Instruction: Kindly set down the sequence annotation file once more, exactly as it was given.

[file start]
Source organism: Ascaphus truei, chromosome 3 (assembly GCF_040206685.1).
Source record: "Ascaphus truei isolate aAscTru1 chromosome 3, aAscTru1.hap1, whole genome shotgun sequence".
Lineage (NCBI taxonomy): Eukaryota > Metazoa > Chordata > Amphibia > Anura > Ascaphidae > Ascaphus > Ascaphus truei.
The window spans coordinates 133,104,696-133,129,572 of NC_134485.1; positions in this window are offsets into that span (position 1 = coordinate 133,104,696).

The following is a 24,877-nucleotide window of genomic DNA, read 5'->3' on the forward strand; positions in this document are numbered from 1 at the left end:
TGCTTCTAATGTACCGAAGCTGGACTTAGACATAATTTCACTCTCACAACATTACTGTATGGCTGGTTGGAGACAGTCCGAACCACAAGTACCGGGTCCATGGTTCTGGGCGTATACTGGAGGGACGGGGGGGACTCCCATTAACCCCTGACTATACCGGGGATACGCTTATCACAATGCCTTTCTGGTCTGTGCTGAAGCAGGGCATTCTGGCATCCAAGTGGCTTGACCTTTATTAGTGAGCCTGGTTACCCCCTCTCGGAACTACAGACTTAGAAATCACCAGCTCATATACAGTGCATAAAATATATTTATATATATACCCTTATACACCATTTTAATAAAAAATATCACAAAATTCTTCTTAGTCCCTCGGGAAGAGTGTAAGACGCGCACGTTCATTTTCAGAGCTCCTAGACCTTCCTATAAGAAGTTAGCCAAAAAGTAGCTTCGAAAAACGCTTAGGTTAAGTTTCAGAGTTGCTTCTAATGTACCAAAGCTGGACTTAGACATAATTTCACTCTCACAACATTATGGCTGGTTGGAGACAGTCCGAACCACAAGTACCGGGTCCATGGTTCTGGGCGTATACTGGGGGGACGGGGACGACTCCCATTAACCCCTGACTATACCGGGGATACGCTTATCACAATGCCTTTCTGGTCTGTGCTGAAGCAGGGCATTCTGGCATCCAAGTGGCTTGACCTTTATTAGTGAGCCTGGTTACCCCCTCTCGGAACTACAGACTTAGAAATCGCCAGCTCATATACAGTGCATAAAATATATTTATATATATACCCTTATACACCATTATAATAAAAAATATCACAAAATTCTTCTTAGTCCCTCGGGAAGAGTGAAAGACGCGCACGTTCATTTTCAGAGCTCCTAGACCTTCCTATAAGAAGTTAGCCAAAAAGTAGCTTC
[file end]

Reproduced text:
Source organism: Ascaphus truei, chromosome 3 (assembly GCF_040206685.1).
Source record: "Ascaphus truei isolate aAscTru1 chromosome 3, aAscTru1.hap1, whole genome shotgun sequence".
Lineage (NCBI taxonomy): Eukaryota > Metazoa > Chordata > Amphibia > Anura > Ascaphidae > Ascaphus > Ascaphus truei.
The window spans coordinates 133,104,696-133,129,572 of NC_134485.1; positions in this window are offsets into that span (position 1 = coordinate 133,104,696).

The following is a 24,877-nucleotide window of genomic DNA, read 5'->3' on the forward strand; positions in this document are numbered from 1 at the left end:
TGCTTCTAATGTACCGAAGCTGGACTTAGACATAATTTCACTCTCACAACATTACTGTATGGCTGGTTGGAGACAGTCCGAACCACAAGTACCGGGTCCATGGTTCTGGGCGTATACTGGAGGGACGGGGGGGACTCCCATTAACCCCTGACTATACCGGGGATACGCTTATCACAATGCCTTTCTGGTCTGTGCTGAAGCAGGGCATTCTGGCATCCAAGTGGCTTGACCTTTATTAGTGAGCCTGGTTACCCCCTCTCGGAACTACAGACTTAGAAATCACCAGCTCATATACAGTGCATAAAATATATTTATATATATACCCTTATACACCATTTTAATAAAAAATATCACAAAATTCTTCTTAGTCCCTCGGGAAGAGTGTAAGACGCGCACGTTCATTTTCAGAGCTCCTAGACCTTCCTATAAGAAGTTAGCCAAAAAGTAGCTTCGAAAAACGCTTAGGTTAAGTTTCAGAGTTGCTTCTAATGTACCAAAGCTGGACTTAGACATAATTTCACTCTCACAACATTATGGCTGGTTGGAGACAGTCCGAACCACAAGTACCGGGTCCATGGTTCTGGGCGTATACTGGGGGGACGGGGACGACTCCCATTAACCCCTGACTATACCGGGGATACGCTTATCACAATGCCTTTCTGGTCTGTGCTGAAGCAGGGCATTCTGGCATCCAAGTGGCTTGACCTTTATTAGTGAGCCTGGTTACCCCCTCTCGGAACTACAGACTTAGAAATCGCCAGCTCATATACAGTGCATAAAATATATTTATATATATACCCTTATACACCATTATAATAAAAAATATCACAAAATTCTTCTTAGTCCCTCGGGAAGAGTGAAAGACGCGCACGTTCATTTTCAGAGCTCCTAGACCTTCCTATAAGAAGTTAGCCAAAAAGTAGCTTC